Stars glimmered nearby; towers and spires, glowing emerald, topaz, ruby, sapphire, soared below. The avenues and bridges slung a trembling net of light across the rivers, over the buildings. Everything was spangled and dancing; the little boats glittered. The lights floated up and up like bubbles.
Back when Nathaniel moved into Mr. Matsumoto’s loft, shortly after his millennial arrival in New York, sitting out on the terrace had been like looking down over the rim into a gigantic glass of champagne.
UNCLE LUCIEN’S WORDS OF REASSURANCE
So, Matsumoto is returning. And Lucien has called Nathaniel, the nephew of his adored late wife, Charlie, to break the news.
Well, of course it’s hardly a catastrophe for the boy. Mat-sumoto’s place was only a sublet in any case, and Nathaniel and his friends will all find other apartments.
But it’s such an ordeal in this city. And all four of the young people, however different they might be, strike Lucien as being in some kind of holding pattern—as if they’re temporizing, or muffled by unspoken reservations. Of course, he doesn’t really know them. Maybe it’s just the eternal, poignant weariness of youth.
The strangest thing about getting old (or one of the many strangest things) is that young people sometimes appear to Lucien—as, in fact, Sharmila does at this very moment—in a nimbus of tender light. It’s as if her unrealized future were projecting outward like ectoplasm.
"Doing anything entertaining this evening?" he asks her.
She sighs. "Time will tell," she says.
She’s a nice young woman; he’d like to give her a few words of advice, or reassurance.
But what could they possibly be? "Don’t—" he begins.
Don’t worry? HAHAHAHAHA! Don’t feel sad? "Don’t bother about the phones," is what he settles down on. A new show goes up tomorrow, and it’s become Lucien’s custom on such evenings to linger in the stripped gallery and have a glass of wine. "I’ll take care of them."
But how has he gotten so old?
So, there was the famous, strangely blank New Year’s Eve, the nothing at all that happened, neither the apocalypse nor the failure of the planet’s computers, nor, evidently, the dawning of a better age. Nathaniel had gone to parties with his old friends from school and was asleep before dawn; the next afternoon he awoke with only a mild hangover and an uneasy impression of something left undone.
Next thing you knew, along came that slump, as it was called—the general economic blight that withered the New York branch of Mr. Matsumoto’s firm and clusters of jobs all over the city. There appeared to be no jobs at all, in fact, but then—somehow—Uncle Lucien unearthed one for Nathaniel in the architectural division of the subway system. It was virtually impossible to afford an apartment, but Uncle Lucien arranged for Nathaniel to sublet Mr. Matsumoto’s loft.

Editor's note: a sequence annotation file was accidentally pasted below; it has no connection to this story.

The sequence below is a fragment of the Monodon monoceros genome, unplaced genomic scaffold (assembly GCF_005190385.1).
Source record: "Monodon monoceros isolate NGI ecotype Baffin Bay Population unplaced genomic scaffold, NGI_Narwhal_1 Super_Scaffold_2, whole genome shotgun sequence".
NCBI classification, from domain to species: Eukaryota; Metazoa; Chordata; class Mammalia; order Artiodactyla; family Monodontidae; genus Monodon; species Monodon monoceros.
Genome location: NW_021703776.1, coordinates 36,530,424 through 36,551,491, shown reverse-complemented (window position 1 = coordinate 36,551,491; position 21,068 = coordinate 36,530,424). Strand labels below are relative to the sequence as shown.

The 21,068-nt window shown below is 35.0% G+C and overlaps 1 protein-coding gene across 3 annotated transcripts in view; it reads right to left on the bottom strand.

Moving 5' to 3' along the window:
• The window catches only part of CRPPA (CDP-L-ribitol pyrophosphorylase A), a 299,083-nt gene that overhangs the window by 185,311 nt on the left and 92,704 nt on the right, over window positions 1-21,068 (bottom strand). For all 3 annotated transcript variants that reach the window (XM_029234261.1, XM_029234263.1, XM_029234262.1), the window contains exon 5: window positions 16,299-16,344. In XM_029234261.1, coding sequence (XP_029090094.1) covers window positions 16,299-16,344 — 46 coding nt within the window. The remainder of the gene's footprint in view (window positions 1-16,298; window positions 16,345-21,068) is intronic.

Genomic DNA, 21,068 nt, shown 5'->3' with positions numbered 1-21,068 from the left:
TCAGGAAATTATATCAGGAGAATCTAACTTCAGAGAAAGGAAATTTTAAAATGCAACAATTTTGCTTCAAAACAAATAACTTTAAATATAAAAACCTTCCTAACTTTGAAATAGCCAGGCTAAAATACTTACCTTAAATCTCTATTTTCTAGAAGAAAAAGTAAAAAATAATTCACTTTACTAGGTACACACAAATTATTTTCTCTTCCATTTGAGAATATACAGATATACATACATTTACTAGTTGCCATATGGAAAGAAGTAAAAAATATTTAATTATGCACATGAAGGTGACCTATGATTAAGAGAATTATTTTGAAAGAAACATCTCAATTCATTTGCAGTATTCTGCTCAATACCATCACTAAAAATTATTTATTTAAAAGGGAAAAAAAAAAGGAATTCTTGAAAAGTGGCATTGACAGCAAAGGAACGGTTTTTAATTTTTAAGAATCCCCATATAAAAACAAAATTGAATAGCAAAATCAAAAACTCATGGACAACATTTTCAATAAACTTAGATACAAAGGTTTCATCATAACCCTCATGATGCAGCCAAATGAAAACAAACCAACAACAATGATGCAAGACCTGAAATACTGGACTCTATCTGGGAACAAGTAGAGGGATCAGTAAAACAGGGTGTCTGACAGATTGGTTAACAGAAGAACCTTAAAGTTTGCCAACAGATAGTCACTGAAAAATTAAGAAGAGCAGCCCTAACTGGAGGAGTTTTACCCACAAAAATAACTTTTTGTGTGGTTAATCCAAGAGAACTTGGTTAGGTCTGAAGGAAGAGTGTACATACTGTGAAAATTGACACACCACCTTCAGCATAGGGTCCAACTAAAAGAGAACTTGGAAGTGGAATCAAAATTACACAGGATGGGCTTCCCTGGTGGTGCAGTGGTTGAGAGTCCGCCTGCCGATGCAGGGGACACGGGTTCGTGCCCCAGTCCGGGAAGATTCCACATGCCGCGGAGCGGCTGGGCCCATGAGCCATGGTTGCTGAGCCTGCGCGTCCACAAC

Then Madison and his girlfriend broke up, so Madison moved into Mr. Matsumoto’s, too. Not long afterward, the brokerage house where Amity was working collapsed resoundingly, and she’d joined them. Then Lyle’s landlord jacked up his rent, so Lyle started living at Mr. Matsumoto’s as well.
As the return of Mr. Matsumoto to New York was contingent upon the return of a reasonable business climate, one way or another it had sort of slipped their minds that Mr. Matsumoto was real. And for over three years there they’ve been, hanging in temporary splendor thirty-one floors above the pavement.
They’re all out on the terrace this evening. Madison has brought in champagne so that they can salute with an adequate flourish the end of their tenure in Mr. Matsumoto’s place. And except for Amity, who takes a principled stand against thoughtful moods, and Amity’s new friend or possibly suitor, Russell, who has no history here, they’re kind of quiet.
Now that Sharmila has gone, Lucien’s stunning, cutting-edge gallery space blurs a bit and recedes. The room, in fact, seems almost like an old snapshot from that bizarre, quaintly futuristic century, the twentieth. Lucien takes a bottle of white wine from the little fridge in the office, pours himself a glass, and from behind a door in that century, emerges Charlie.
Charlie—Oh, how long it’s been, how unbearably long! Lucien luxuriates in the little pulse of warmth just under his skin that indicates her presence. He strains for traces of her voice, but her words degrade like the words in a dream, as if they’re being rubbed through a sieve.